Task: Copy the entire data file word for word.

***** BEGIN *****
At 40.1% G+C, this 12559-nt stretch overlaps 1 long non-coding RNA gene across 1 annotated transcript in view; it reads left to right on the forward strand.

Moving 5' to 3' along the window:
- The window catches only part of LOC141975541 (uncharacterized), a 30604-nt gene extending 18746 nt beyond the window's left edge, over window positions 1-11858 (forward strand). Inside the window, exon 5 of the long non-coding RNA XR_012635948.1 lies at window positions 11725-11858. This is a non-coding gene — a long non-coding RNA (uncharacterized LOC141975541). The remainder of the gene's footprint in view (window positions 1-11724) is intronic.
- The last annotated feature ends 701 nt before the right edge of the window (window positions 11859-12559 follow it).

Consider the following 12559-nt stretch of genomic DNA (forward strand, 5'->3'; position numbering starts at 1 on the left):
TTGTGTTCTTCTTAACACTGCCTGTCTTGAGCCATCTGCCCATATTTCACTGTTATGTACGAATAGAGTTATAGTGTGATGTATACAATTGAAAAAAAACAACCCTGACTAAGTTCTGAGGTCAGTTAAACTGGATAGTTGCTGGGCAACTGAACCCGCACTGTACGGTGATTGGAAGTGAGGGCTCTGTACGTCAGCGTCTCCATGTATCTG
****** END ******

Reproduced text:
At 40.1% G+C, this 12559-nt stretch overlaps 1 long non-coding RNA gene across 1 annotated transcript in view; it reads left to right on the forward strand.

Moving 5' to 3' along the window:
- The window catches only part of LOC141975541 (uncharacterized), a 30604-nt gene extending 18746 nt beyond the window's left edge, over window positions 1-11858 (forward strand). Inside the window, exon 5 of the long non-coding RNA XR_012635948.1 lies at window positions 11725-11858. This is a non-coding gene — a long non-coding RNA (uncharacterized LOC141975541). The remainder of the gene's footprint in view (window positions 1-11724) is intronic.
- The last annotated feature ends 701 nt before the right edge of the window (window positions 11859-12559 follow it).

Consider the following 12559-nt stretch of genomic DNA (forward strand, 5'->3'; position numbering starts at 1 on the left):
TTGTGTTCTTCTTAACACTGCCTGTCTTGAGCCATCTGCCCATATTTCACTGTTATGTACGAATAGAGTTATAGTGTGATGTATACAATTGAAAAAAAACAACCCTGACTAAGTTCTGAGGTCAGTTAAACTGGATAGTTGCTGGGCAACTGAACCCGCACTGTACGGTGATTGGAAGTGAGGGCTCTGTACGTCAGCGTCTCCATGTATCTG